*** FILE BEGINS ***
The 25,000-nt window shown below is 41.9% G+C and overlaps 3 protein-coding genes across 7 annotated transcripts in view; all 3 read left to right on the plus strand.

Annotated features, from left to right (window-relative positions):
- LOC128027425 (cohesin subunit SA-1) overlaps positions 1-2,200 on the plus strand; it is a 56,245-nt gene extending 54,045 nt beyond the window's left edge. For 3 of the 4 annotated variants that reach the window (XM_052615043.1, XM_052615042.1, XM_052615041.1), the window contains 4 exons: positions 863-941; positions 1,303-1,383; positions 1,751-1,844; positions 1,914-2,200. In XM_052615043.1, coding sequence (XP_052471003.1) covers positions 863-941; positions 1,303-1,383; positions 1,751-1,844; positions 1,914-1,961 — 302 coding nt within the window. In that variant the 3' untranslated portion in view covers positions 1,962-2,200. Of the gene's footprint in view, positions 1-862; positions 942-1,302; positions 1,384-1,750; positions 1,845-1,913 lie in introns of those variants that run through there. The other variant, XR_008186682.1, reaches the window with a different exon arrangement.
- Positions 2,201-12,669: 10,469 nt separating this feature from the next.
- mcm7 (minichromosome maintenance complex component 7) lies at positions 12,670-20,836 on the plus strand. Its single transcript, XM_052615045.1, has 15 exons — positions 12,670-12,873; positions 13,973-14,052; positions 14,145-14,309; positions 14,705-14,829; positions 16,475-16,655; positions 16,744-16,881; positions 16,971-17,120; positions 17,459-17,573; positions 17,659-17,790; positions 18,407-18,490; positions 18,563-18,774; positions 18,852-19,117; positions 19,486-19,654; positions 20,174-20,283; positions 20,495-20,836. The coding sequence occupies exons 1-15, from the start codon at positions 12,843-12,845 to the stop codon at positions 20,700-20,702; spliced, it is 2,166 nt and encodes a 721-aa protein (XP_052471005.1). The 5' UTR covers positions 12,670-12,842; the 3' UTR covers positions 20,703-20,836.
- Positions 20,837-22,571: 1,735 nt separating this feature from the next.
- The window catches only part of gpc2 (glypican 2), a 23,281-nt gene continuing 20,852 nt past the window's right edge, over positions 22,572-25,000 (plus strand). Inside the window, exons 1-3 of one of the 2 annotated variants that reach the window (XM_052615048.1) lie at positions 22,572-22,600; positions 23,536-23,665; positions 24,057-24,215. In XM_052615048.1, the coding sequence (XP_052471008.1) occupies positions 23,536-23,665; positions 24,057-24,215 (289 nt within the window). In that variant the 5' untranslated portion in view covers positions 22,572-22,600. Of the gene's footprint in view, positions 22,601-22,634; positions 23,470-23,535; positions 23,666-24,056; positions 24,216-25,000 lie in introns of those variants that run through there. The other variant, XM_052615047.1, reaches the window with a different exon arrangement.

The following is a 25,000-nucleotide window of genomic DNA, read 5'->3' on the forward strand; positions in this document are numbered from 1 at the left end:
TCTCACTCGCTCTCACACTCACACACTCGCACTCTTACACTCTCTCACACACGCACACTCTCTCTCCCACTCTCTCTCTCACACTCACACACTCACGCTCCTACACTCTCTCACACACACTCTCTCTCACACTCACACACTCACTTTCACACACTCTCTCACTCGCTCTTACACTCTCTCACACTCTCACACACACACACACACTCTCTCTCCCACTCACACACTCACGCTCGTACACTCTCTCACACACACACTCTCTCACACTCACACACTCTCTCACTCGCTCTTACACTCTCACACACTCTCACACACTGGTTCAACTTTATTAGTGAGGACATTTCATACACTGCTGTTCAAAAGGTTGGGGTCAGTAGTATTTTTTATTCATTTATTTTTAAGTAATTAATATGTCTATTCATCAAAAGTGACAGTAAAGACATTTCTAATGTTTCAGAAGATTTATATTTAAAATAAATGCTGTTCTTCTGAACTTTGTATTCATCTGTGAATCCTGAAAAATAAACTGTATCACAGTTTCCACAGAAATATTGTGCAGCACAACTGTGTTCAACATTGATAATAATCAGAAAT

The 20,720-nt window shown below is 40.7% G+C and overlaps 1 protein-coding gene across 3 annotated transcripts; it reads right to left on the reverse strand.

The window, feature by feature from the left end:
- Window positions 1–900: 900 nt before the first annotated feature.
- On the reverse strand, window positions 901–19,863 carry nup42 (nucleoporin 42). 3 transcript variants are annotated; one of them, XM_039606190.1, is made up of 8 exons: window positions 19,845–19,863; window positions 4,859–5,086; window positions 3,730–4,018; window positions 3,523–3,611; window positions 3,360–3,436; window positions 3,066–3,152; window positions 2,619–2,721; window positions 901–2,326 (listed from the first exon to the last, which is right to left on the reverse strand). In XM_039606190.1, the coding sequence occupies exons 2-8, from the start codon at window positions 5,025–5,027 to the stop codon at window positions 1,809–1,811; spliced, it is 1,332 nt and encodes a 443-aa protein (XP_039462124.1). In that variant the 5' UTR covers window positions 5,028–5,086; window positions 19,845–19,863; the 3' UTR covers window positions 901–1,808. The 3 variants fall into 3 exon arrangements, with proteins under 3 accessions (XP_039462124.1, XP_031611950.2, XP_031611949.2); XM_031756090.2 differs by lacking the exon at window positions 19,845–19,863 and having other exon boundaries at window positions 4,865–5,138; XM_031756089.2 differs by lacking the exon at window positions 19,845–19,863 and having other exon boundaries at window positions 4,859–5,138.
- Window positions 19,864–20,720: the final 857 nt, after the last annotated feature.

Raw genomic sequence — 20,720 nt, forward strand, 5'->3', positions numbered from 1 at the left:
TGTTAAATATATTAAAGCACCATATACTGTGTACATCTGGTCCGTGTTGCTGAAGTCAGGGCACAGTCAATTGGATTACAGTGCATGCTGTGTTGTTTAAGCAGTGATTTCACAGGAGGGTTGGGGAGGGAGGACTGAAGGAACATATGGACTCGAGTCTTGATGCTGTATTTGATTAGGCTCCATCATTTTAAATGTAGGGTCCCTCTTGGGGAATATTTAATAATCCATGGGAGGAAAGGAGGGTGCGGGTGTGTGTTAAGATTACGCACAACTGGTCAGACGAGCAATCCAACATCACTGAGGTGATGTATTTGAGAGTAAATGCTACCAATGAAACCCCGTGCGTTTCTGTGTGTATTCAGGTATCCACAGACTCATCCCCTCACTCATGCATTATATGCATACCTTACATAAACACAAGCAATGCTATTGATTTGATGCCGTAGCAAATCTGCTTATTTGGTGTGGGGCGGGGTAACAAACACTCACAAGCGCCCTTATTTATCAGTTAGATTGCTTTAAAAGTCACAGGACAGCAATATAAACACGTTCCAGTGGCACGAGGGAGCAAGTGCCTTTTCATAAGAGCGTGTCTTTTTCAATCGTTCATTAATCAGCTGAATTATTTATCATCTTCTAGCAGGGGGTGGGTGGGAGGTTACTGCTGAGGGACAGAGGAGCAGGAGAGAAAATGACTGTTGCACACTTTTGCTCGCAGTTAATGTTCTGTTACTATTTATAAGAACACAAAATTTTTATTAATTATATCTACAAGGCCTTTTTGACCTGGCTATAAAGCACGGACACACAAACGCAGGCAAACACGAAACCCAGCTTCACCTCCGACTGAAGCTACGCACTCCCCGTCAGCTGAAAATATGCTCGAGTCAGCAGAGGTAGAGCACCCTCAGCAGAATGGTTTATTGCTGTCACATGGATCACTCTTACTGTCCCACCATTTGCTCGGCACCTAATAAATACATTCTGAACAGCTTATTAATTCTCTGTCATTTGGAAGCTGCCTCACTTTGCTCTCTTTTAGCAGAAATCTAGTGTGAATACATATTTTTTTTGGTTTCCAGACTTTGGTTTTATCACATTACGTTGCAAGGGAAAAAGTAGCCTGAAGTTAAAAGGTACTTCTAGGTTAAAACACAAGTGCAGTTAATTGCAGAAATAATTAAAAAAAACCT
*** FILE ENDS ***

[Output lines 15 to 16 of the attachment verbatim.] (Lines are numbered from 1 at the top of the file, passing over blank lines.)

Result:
Raw genomic sequence — 20,720 nt, forward strand, 5'->3', positions numbered from 1 at the left:
TGTTAAATATATTAAAGCACCATATACTGTGTACATCTGGTCCGTGTTGCTGAAGTCAGGGCACAGTCAATTGGATTACAGTGCATGCTGTGTTGTTTAAGCAGTGATTTCACAGGAGGGTTGGGGAGGGAGGACTGAAGGAACATATGGACTCGAGTCTTGATGCTGTATTTGATTAGGCTCCATCATTTTAAATGTAGGGTCCCTCTTGGGGAATATTTAATAATCCATGGGAGGAAAGGAGGGTGCGGGTGTGTGTTAAGATTACGCACAACTGGTCAGACGAGCAATCCAACATCACTGAGGTGATGTATTTGAGAGTAAATGCTACCAATGAAACCCCGTGCGTTTCTGTGTGTATTCAGGTATCCACAGACTCATCCCCTCACTCATGCATTATATGCATACCTTACATAAACACAAGCAATGCTATTGATTTGATGCCGTAGCAAATCTGCTTATTTGGTGTGGGGCGGGGTAACAAACACTCACAAGCGCCCTTATTTATCAGTTAGATTGCTTTAAAAGTCACAGGACAGCAATATAAACACGTTCCAGTGGCACGAGGGAGCAAGTGCCTTTTCATAAGAGCGTGTCTTTTTCAATCGTTCATTAATCAGCTGAATTATTTATCATCTTCTAGCAGGGGGTGGGTGGGAGGTTACTGCTGAGGGACAGAGGAGCAGGAGAGAAAATGACTGTTGCACACTTTTGCTCGCAGTTAATGTTCTGTTACTATTTATAAGAACACAAAATTTTTATTAATTATATCTACAAGGCCTTTTTGACCTGGCTATAAAGCACGGACACACAAACGCAGGCAAACACGAAACCCAGCTTCACCTCCGACTGAAGCTACGCACTCCCCGTCAGCTGAAAATATGCTCGAGTCAGCAGAGGTAGAGCACCCTCAGCAGAATGGTTTATTGCTGTCACATGGATCACTCTTACTGTCCCACCATTTGCTCGGCACCTAATAAATACATTCTGAACAGCTTATTAATTCTCTGTCATTTGGAAGCTGCCTCACTTTGCTCTCTTTTAGCAGAAATCTAGTGTGAATACATATTTTTTTTGGTTTCCAGACTTTGGTTTTATCACATTACGTTGCAAGGGAAAAAGTAGCCTGAAGTTAAAAGGTACTTCTAGGTTAAAACACAAGTGCAGTTAATTGCAGAAATAATTAAAAAAAACCT